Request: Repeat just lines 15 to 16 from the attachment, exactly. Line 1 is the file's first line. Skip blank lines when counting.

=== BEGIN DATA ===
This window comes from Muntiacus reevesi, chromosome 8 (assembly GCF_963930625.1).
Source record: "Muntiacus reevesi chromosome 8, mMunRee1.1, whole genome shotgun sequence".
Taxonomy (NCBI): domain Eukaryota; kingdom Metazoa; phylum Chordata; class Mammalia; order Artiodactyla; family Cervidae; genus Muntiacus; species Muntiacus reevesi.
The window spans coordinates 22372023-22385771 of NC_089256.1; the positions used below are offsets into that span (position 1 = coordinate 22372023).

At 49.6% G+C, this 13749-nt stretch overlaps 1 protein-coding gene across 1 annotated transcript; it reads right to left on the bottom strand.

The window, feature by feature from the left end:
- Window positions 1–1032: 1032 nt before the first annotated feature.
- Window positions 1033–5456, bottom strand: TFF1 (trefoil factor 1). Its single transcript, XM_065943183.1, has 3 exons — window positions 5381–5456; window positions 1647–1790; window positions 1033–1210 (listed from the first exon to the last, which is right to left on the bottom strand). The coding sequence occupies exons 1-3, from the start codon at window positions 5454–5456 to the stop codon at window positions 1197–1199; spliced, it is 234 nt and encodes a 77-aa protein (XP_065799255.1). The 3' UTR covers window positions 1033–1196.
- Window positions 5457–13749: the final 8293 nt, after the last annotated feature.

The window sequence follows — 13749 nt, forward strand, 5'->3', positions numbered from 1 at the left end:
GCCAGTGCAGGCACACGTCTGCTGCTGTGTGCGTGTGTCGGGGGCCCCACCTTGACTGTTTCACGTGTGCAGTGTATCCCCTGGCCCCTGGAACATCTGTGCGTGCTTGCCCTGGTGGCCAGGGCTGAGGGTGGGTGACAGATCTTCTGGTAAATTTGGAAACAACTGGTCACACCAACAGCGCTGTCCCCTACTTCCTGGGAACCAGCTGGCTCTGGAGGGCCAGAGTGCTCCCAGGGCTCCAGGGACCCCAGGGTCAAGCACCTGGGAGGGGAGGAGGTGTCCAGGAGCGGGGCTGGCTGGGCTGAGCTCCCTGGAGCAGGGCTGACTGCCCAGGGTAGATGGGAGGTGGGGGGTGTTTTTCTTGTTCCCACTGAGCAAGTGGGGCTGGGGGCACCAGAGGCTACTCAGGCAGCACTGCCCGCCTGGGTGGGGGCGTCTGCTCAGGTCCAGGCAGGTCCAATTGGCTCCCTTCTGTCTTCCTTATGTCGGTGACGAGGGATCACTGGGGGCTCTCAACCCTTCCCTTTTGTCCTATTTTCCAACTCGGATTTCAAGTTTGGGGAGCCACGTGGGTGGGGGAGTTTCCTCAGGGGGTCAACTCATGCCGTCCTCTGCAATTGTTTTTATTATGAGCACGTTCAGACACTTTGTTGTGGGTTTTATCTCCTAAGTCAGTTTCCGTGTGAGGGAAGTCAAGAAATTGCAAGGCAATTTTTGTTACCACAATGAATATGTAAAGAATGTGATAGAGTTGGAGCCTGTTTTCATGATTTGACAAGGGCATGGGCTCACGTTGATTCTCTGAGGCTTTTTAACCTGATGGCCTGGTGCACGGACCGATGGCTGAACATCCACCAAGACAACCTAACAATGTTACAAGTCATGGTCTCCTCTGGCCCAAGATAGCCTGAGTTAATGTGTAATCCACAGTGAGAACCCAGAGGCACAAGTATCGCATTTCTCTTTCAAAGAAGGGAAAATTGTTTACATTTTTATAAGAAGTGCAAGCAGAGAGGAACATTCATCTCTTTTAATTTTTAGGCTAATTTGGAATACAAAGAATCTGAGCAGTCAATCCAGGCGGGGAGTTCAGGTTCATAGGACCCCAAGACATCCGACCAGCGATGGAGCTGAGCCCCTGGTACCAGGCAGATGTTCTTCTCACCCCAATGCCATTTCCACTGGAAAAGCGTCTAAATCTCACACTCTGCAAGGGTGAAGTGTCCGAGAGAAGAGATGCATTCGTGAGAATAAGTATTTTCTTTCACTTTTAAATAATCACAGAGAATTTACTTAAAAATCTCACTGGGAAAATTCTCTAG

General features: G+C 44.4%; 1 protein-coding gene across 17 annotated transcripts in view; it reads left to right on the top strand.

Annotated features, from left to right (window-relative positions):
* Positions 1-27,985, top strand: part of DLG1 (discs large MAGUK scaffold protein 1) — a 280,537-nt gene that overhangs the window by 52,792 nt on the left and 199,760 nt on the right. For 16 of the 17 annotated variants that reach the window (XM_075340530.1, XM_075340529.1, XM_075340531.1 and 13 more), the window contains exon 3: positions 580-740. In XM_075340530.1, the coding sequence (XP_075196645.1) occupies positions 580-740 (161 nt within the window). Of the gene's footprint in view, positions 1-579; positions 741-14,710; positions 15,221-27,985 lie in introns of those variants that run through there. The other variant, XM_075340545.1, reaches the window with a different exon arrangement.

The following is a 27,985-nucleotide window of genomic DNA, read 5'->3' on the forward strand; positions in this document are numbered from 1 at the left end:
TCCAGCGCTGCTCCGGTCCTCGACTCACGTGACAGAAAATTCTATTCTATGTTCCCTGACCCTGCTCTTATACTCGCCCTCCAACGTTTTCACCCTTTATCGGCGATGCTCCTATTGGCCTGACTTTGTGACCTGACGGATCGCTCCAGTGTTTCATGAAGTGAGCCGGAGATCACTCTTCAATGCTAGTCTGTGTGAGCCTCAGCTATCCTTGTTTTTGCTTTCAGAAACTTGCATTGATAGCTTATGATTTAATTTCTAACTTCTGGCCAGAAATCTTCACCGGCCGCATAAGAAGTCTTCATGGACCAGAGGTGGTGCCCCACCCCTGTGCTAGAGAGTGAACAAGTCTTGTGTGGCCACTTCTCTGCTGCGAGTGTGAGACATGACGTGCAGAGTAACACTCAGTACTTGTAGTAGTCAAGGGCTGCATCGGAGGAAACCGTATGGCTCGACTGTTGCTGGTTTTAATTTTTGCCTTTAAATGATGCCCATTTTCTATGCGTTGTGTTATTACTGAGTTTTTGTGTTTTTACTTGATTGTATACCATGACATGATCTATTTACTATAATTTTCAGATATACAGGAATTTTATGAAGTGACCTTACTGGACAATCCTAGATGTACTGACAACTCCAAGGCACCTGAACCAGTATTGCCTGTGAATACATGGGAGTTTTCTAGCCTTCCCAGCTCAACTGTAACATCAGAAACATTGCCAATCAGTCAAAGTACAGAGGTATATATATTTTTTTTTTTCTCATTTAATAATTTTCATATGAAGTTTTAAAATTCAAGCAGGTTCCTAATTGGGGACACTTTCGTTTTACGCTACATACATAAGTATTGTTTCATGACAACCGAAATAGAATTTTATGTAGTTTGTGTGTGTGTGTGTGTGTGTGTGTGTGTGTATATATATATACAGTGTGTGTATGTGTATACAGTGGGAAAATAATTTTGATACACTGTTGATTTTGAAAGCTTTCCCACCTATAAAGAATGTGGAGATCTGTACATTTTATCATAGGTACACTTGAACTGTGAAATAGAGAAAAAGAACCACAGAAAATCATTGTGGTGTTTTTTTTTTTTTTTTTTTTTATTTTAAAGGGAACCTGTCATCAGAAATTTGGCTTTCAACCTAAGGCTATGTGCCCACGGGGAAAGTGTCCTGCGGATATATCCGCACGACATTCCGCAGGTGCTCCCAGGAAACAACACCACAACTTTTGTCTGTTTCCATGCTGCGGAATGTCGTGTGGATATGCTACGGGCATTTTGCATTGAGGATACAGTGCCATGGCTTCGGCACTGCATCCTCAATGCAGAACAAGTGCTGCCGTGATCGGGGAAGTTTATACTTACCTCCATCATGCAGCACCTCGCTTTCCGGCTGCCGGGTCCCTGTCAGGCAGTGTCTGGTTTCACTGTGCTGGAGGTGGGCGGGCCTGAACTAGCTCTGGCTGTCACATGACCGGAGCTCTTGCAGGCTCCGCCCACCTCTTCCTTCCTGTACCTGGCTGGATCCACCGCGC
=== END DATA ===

The following is a 27,985-nucleotide window of genomic DNA, read 5'->3' on the forward strand; positions in this document are numbered from 1 at the left end:
TCCAGCGCTGCTCCGGTCCTCGACTCACGTGACAGAAAATTCTATTCTATGTTCCCTGACCCTGCTCTTATACTCGCCCTCCAACGTTTTCACCCTTTATCGGCGATGCTCCTATTGGCCTGACTTTGTGACCTGACGGATCGCTCCAGTGTTTCATGAAGTGAGCCGGAGATCACTCTTCAATGCTAGTCTGTGTGAGCCTCAGCTATCCTTGTTTTTGCTTTCAGAAACTTGCATTGATAGCTTATGATTTAATTTCTAACTTCTGGCCAGAAATCTTCACCGGCCGCATAAGAAGTCTTCATGGACCAGAGGTGGTGCCCCACCCCTGTGCTAGAGAGTGAACAAGTCTTGTGTGGCCACTTCTCTGCTGCGAGTGTGAGACATGACGTGCAGAGTAACACTCAGTACTTGTAGTAGTCAAGGGCTGCATCGGAGGAAACCGTATGGCTCGACTGTTGCTGGTTTTAATTTTTGCCTTTAAATGATGCCCATTTTCTATGCGTTGTGTTATTACTGAGTTTTTGTGTTTTTACTTGATTGTATACCATGACATGATCTATTTACTATAATTTTCAGATATACAGGAATTTTATGAAGTGACCTTACTGGACAATCCTAGATGTACTGACAACTCCAAGGCACCTGAACCAGTATTGCCTGTGAATACATGGGAGTTTTCTAGCCTTCCCAGCTCAACTGTAACATCAGAAACATTGCCAATCAGTCAAAGTACAGAGGTATATATATTTTTTTTTTTCTCATTTAATAATTTTCATATGAAGTTTTAAAATTCAAGCAGGTTCCTAATTGGGGACACTTTCGTTTTACGCTACATACATAAGTATTGTTTCATGACAACCGAAATAGAATTTTATGTAGTTTGTGTGTGTGTGTGTGTGTGTGTGTGTGTGTATATATATATACAGTGTGTGTATGTGTATACAGTGGGAAAATAATTTTGATACACTGTTGATTTTGAAAGCTTTCCCACCTATAAAGAATGTGGAGATCTGTACATTTTATCATAGGTACACTTGAACTGTGAAATAGAGAAAAAGAACCACAGAAAATCATTGTGGTGTTTTTTTTTTTTTTTTTTTTTATTTTAAAGGGAACCTGTCATCAGAAATTTGGCTTTCAACCTAAGGCTATGTGCCCACGGGGAAAGTGTCCTGCGGATATATCCGCACGACATTCCGCAGGTGCTCCCAGGAAACAACACCACAACTTTTGTCTGTTTCCATGCTGCGGAATGTCGTGTGGATATGCTACGGGCATTTTGCATTGAGGATACAGTGCCATGGCTTCGGCACTGCATCCTCAATGCAGAACAAGTGCTGCCGTGATCGGGGAAGTTTATACTTACCTCCATCATGCAGCACCTCGCTTTCCGGCTGCCGGGTCCCTGTCAGGCAGTGTCTGGTTTCACTGTGCTGGAGGTGGGCGGGCCTGAACTAGCTCTGGCTGTCACATGACCGGAGCTCTTGCAGGCTCCGCCCACCTCTTCCTTCCTGTACCTGGCTGGATCCACCGCGC